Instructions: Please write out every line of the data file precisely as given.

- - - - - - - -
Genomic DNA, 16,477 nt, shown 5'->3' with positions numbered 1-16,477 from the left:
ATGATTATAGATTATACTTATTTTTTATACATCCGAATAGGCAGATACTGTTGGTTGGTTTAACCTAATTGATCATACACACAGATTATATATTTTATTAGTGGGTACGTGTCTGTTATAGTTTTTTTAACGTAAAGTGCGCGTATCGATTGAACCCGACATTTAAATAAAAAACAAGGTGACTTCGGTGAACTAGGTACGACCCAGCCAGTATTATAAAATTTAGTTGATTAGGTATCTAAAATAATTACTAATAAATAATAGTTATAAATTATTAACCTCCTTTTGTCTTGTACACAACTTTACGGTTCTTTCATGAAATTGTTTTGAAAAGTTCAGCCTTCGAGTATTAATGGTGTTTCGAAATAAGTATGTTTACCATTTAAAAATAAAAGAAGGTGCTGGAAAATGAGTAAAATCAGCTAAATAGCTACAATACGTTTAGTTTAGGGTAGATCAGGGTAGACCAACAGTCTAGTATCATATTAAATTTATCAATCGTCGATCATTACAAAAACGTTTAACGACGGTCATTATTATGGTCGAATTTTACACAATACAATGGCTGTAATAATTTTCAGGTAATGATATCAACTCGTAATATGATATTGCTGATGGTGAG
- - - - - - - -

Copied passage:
Genomic DNA, 16,477 nt, shown 5'->3' with positions numbered 1-16,477 from the left:
ATGATTATAGATTATACTTATTTTTTATACATCCGAATAGGCAGATACTGTTGGTTGGTTTAACCTAATTGATCATACACACAGATTATATATTTTATTAGTGGGTACGTGTCTGTTATAGTTTTTTTAACGTAAAGTGCGCGTATCGATTGAACCCGACATTTAAATAAAAAACAAGGTGACTTCGGTGAACTAGGTACGACCCAGCCAGTATTATAAAATTTAGTTGATTAGGTATCTAAAATAATTACTAATAAATAATAGTTATAAATTATTAACCTCCTTTTGTCTTGTACACAACTTTACGGTTCTTTCATGAAATTGTTTTGAAAAGTTCAGCCTTCGAGTATTAATGGTGTTTCGAAATAAGTATGTTTACCATTTAAAAATAAAAGAAGGTGCTGGAAAATGAGTAAAATCAGCTAAATAGCTACAATACGTTTAGTTTAGGGTAGATCAGGGTAGACCAACAGTCTAGTATCATATTAAATTTATCAATCGTCGATCATTACAAAAACGTTTAACGACGGTCATTATTATGGTCGAATTTTACACAATACAATGGCTGTAATAATTTTCAGGTAATGATATCAACTCGTAATATGATATTGCTGATGGTGAG